Elected county Judge Tom Head is stirring up controversy in Lubbock, Texas. Judge Head made comments which were broadcast by CNN affiliate KJTV. Head claimed that after re-election President Obama '...is going to try to hand over the sovereignty of the United States to the U.N.,' he continued on to say 'I'm thinking worst case scenario now. I'm talking civil unrest, civil disobedience, civil war, maybe...'
Ed Lavandera is seeking answers about the prisoner pardons. In this preview, he explains where he's looking for the former governor. Tonight, find out what happened when they finally met. Ed's full report is on AC360° at 8 and 10 p.m. ET.
Madison, Wisconsin (CNN) - After weeks of demonstrations in the state capital, Wisconsin Republicans cleared a final hurdle to a controversial proposal on Thursday after the state's Assembly passed an amended version of a bill that would curtail the bargaining rights of most state workers.
The vote was 53-42 in favor of the bill.
"I applaud all members of the Assembly for showing up, debating the legislation and participating in democracy," Gov. Scott Walker said in a written statement.
State Senate Republicans had approved the amended version Wednesday night, despite the absence of 14 Democratic senators who fled the state to prevent a necessary quorum of 20 votes.
The amended bill stripped the spending components out of the original proposal, enabling lawmakers to pass the measure with fewer votes.
Cries of "Shame, Shame, Shame!" filled the Capitol building following Thursday's vote. The bill will soon be delivered to Walker's desk, who is expected to sign the bill into law.
Meanwhile, at least one Senate Democrat said he has returned to his home state after spending weeks in Illinois in an effort to prevent the bill's passage.
Sen. Jim Holperin said the remaining 13 absentee Democrats will be returning individually between Thursday and Saturday.
But Democrat Sen. Kathleen Vinehout quickly disputed that assertion, claiming absentee lawmakers have remained in Illinois. She added that she did not know where Holperin was.
CNN Senior Producer
Correspondent Ed Lavandera, photo journalist Phil Littleton and I got onto "A Whale" by a basket or "man hoist" hanging on like kids on a playground cargo net. A Whale is three and a half football fields wide, a football field long, seven stories above water and three below. They've reconfigured it in Portugal with gates or inlet openings called jaws and the ship's brain trust thinks it can suck up and skim gobs of oil in unprecedented numbers. They say the skimming capacity could be 250 times of a small fishing boat trying to skim in the gulf.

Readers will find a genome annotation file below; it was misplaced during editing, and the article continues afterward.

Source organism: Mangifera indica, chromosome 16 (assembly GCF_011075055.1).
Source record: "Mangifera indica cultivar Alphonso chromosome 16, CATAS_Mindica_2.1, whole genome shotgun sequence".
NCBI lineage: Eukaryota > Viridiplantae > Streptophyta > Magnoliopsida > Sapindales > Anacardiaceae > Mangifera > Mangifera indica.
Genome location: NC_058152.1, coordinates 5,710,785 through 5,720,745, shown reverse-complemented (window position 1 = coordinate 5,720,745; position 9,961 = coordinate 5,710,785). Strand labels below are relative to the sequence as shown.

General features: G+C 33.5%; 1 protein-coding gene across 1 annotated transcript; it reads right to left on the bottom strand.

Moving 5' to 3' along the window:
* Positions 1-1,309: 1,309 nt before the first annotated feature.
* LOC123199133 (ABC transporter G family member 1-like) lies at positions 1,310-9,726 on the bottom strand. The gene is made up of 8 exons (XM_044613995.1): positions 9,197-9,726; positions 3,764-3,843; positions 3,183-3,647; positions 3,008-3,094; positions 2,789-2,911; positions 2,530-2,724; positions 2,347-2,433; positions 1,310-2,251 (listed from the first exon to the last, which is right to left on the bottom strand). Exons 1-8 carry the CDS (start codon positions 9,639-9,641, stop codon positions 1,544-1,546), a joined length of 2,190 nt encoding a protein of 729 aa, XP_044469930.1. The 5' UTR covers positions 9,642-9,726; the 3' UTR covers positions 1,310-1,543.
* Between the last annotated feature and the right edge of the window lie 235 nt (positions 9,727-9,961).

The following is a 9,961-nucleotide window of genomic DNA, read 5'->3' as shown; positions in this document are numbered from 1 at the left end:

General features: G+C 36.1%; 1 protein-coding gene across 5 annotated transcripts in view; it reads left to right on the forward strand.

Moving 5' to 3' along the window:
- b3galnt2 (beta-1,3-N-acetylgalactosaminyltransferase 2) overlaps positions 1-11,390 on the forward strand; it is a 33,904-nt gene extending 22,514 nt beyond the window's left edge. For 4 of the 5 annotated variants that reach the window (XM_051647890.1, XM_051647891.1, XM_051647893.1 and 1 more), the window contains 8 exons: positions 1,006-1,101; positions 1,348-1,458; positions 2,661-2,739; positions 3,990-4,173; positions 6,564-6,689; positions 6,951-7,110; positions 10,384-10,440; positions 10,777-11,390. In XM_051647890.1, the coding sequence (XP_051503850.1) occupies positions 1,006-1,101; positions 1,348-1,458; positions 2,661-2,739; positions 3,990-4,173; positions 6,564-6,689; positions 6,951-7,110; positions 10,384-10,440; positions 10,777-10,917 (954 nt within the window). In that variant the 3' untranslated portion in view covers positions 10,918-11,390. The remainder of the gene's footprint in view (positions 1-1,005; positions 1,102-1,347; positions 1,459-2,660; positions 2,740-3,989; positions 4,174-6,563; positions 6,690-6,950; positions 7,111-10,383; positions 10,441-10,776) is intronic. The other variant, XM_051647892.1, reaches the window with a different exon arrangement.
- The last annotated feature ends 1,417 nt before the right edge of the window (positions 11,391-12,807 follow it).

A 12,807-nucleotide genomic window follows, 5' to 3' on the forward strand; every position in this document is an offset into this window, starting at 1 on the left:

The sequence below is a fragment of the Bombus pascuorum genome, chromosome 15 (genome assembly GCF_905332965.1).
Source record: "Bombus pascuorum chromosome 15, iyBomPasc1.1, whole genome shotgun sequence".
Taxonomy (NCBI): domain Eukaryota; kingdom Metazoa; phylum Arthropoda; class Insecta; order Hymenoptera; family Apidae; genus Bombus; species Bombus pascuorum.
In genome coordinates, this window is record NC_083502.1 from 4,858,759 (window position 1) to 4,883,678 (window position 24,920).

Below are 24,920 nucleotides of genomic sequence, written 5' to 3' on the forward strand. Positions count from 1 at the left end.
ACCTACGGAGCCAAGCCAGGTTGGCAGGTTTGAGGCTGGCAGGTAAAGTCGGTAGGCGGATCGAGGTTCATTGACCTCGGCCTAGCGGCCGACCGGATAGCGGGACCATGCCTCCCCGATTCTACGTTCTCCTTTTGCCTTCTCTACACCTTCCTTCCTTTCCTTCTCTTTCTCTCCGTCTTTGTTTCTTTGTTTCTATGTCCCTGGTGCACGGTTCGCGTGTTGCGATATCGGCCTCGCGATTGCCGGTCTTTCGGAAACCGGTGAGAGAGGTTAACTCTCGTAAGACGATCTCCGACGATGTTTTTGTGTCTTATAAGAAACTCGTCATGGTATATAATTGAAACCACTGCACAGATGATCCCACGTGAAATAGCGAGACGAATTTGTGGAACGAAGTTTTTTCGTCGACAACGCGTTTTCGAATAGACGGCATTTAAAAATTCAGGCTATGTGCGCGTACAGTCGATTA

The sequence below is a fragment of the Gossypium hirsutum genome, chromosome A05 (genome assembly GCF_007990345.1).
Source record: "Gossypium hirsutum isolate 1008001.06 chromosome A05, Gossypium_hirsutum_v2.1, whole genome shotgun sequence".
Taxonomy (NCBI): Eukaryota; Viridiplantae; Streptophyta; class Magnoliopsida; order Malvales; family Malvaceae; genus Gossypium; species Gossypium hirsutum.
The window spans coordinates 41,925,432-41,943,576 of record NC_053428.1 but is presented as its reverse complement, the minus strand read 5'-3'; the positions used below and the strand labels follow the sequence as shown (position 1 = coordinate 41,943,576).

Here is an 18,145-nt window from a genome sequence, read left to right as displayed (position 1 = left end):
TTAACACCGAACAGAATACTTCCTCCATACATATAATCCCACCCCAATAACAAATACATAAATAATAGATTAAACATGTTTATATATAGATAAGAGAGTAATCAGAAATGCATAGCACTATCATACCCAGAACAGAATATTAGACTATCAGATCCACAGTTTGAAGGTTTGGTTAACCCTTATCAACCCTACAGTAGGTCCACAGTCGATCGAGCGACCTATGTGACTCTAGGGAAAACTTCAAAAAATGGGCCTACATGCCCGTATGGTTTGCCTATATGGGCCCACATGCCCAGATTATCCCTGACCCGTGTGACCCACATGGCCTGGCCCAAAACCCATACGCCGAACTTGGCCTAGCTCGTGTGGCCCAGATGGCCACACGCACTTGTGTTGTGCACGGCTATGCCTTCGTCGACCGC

When you walk around the monstrous vessel, you get a sense for the international community's will to help. The ship is owned by Taiwanese tycoon, and run by a 32 man crew from India, and was built in South Korea in 2010.
We navigated through the entrails of the ship, rainwater dripping in dark tunnels like something out of the "Alien" movies. The crew, polite and enthusiastic, thinks they can be a huge help in the Gulf by skimming all that oil through the gates.
Now what they want is permission to turn "A Whale" lose on an ecological disaster and start skimming.
Ed Lavandera | BIO
The turning point in the oil spill story came two weeks ago when BP finally let the world see video images from the underwater cameras.
I heard early on in this disaster that BP had cameras mounted on underwater robotic vehicles and those images could be seen live in the command centers. We tried and tried to get images released with no luck. I decided this was a story and issue worth raising. We put together a story and we called it "Where's the video?"
The next day BP released a 30-second video clip and instantly the tone and seriousness of the situation seemed to change dramatically. Congress called on BP to release more and to provide a live stream from the underwater cameras. It's been eye-opening in so many ways.
To hear the news today, that BP almost considered cutting off the live video stream during Wednesday's "top kill" effort seemed like a major step back in time. This evening, an administration official told CNN, "BP agreed to make the live feed of the top kill attempt available at the request of the President and the National Incident Center." Good to see we haven't lost the only access to what's going on a mile underwater.